The Judicature Modernisation Bill is the first major overhaul of the legislation governing New Zealand’s courts since 1908. It introduces five new Acts, being:
District Court Act 2016;
Senior Courts Act 2016;
Judicial Review Procedure Act 2016;
Electronic Courts and Tribunal Acts 2016.
Interest on Money Claims Act 2016;
The Interest on Money Claims Act 2016 will come into force on 1 January 2018. All other Acts came into force on 1 March 2017.
These new Acts upon their 3 month anniversary.
The purpose of these Acts is to update a century-old law that has underpinned New Zealand Courts in the past. These new Acts generally modernise and tidy up the law by using modern language and terminology and make it more applicable in the modern day.
It is important for the public and professionals to understand the changes introduced by the new Acts as these changes effect current and future proceedings.
The District Court Act 2016
The District Court Act 2016 repeals the District Courts Act 1947.
Prior to the 2016 Act, each District Court was treated as a separate unit. However, the 2016 Act has created a single District Court for New Zealand in the same way that there has been a single High Court.
The most significant change is the increase in the monetary jurisdiction of the District Court. Previously, the jurisdiction of the District Courts had a ceiling of $200,000.00. Now, the jurisdiction has increased to $350,000.00. Litigants can now file proceedings at the District Court for larger amounts which is beneficial for plaintiffs as the District Court can be more streamlined and more cost effective than the High Court when it comes to relatively simple claims (i.e debt collection).
The District Court Act 2016 also introduces a restriction on commencing or continuing civil proceedings. Under the Act, judges have powers to make an order restricting a person from commencing or continuing civil proceedings. There are two orders that judges can make – a limited order or an extended order:
A limited order restrains a party from commencing or continuing civil proceedings on a particular matter in the relevant court if two or more proceedings in the same court are or were totally without merit.
An extended order is the same as a limited order but the crucial difference is that it can be two proceedings in any court that are or were totally without merit.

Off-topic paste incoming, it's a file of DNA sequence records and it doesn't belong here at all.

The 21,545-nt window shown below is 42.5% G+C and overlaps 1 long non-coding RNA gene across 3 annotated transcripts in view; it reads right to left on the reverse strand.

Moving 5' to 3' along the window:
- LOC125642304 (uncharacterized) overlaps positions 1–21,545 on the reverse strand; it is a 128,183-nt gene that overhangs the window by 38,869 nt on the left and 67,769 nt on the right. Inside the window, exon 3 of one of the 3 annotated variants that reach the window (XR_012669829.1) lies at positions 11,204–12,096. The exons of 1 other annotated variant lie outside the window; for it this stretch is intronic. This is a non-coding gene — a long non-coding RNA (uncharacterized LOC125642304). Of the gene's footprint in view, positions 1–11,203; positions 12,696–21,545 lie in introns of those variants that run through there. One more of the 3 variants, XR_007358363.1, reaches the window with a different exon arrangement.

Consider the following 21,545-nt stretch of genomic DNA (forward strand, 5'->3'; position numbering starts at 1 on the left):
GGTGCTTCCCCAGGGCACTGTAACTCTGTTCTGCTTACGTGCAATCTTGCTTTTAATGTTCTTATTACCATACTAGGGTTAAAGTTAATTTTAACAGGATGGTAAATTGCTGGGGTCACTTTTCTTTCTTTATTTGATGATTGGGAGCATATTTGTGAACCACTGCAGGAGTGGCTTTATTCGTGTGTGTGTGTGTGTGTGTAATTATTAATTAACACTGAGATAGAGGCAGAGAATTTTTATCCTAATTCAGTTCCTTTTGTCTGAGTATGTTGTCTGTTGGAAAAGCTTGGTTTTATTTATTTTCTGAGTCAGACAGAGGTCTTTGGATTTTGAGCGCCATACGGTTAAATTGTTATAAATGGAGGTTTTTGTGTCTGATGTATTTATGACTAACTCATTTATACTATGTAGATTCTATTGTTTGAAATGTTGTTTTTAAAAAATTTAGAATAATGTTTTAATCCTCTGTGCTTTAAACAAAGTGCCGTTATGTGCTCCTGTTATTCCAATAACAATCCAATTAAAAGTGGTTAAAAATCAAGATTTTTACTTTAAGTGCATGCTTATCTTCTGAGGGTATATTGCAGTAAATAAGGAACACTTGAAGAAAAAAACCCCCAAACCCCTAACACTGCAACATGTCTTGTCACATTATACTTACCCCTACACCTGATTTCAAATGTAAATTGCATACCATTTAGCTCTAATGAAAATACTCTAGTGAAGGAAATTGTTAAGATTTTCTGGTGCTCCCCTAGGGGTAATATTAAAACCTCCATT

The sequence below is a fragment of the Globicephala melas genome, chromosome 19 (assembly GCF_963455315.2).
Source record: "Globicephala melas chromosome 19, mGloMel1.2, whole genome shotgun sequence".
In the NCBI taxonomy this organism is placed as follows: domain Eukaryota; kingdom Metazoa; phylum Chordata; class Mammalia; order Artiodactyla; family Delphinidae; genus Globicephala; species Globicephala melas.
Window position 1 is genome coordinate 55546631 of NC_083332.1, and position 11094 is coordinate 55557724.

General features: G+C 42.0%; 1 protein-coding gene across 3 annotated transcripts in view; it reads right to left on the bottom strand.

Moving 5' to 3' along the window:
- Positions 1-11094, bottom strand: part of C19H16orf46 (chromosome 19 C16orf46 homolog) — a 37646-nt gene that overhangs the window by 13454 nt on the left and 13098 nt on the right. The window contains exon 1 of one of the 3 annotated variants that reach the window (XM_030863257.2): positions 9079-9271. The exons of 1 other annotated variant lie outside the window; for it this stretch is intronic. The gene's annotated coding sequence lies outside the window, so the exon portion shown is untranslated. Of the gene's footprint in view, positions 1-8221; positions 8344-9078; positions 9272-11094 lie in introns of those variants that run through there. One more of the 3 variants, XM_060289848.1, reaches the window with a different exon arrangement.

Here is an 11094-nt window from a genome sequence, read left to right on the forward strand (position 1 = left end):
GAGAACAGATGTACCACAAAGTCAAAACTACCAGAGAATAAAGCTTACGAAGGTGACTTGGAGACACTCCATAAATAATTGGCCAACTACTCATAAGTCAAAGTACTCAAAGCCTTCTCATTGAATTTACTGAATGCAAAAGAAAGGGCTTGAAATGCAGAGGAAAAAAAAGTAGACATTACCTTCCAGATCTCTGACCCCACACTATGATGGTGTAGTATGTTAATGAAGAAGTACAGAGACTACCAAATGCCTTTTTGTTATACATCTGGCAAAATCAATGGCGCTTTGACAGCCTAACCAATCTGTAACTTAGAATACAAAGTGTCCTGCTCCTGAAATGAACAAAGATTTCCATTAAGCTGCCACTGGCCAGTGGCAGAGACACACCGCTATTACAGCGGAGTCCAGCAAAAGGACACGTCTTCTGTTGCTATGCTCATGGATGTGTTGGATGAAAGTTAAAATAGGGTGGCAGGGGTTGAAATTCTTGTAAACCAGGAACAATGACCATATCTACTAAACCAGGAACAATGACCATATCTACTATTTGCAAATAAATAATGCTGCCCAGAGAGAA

In determining whether proceedings are or were totally without merit, the judge may consider the nature of any other interlocutory application, appeal, or criminal prosecution involving the party to be restrained, but is not limited to those considerations.
Further, a great initiative that is being introduced under the District Court Act 2016 is the requirement that the Chief District Court Judge publish information about the process by which parties to proceedings before the Court may obtain information about the status of any reserved judgment in those proceedings. Further to this, they must periodically publish information about the number of judgments that he or she considers are outstanding beyond a reasonable time for delivery. This creates accountability for judges and ensures that parties are not waiting an unreasonable time for a judgment to be delivered.
Senior Courts Act 2016
The Senior Courts Act 2016 replaces the Judicature Act 1908 and the Supreme Court Act 2003. The High Court Rules 2016 form part of the Act, but are not published in the Act for practical purposes.
Just like the District Court Act 2016, the Senior Courts Act allows judges to make an order restricting a person from commencing or continuing civil proceedings. However, in addition to the limited or extended order, High Court judges have powers to make a general order. A general order restrains a party from commencing or continuing civil proceedings in all New Zealand Courts and tribunals. Such order can be made only on the application of the Attorney General.
The initiative that has been introduced in the District Court Act 2016 requiring the Chief District Court Judge to provide information has also been introduced in the Senior Courts Act 2016.
Judicial Review Procedure Act 2016
The Judicial Review Procedure Act 2016 has replaced the Judicature Amendment Act 1972. This piece of legislation covers judicial reviews in the High Court and modernises the language that has previously been used.
Interest on Money Claims Act 2016
The Interest on Money Claims Act 2016 comes into force on 1 January 2018. This Act centralises the law regarding the award of, and calculation of interest on money claims and simplifies the period for which interest is granted.
Interest rates no longer need to be adjusted through the issuing of Orders in Council, but will fluctuate in accordance with the term deposit rate. The idea behind this is that interest will better reflect the costs to a creditor of delayed payment.
The period on which interest is granted begins on the day the cause of action arose and ends when the judgment debt is paid in full. Interest will not be awarded if it was a penalty sum.
As always, if there is no contract, an explicit pleading for interest in the claim is required.
Electronic Court and Tribunals Act 2016
This Act came into force on 1 March 2017 but is yet to have an operational effect. It is waiting on an Order in Council to apply it to the specified courts and documents.
When this Act comes into force, it will enable the use of electronic documents in courts and tribunals. However, there are some limits on this and it will not include all documents.
While it will not be compulsory for lawyers to use electronic documents, once this Act comes into force it will give lawyers the choice as to how they prefer to work.
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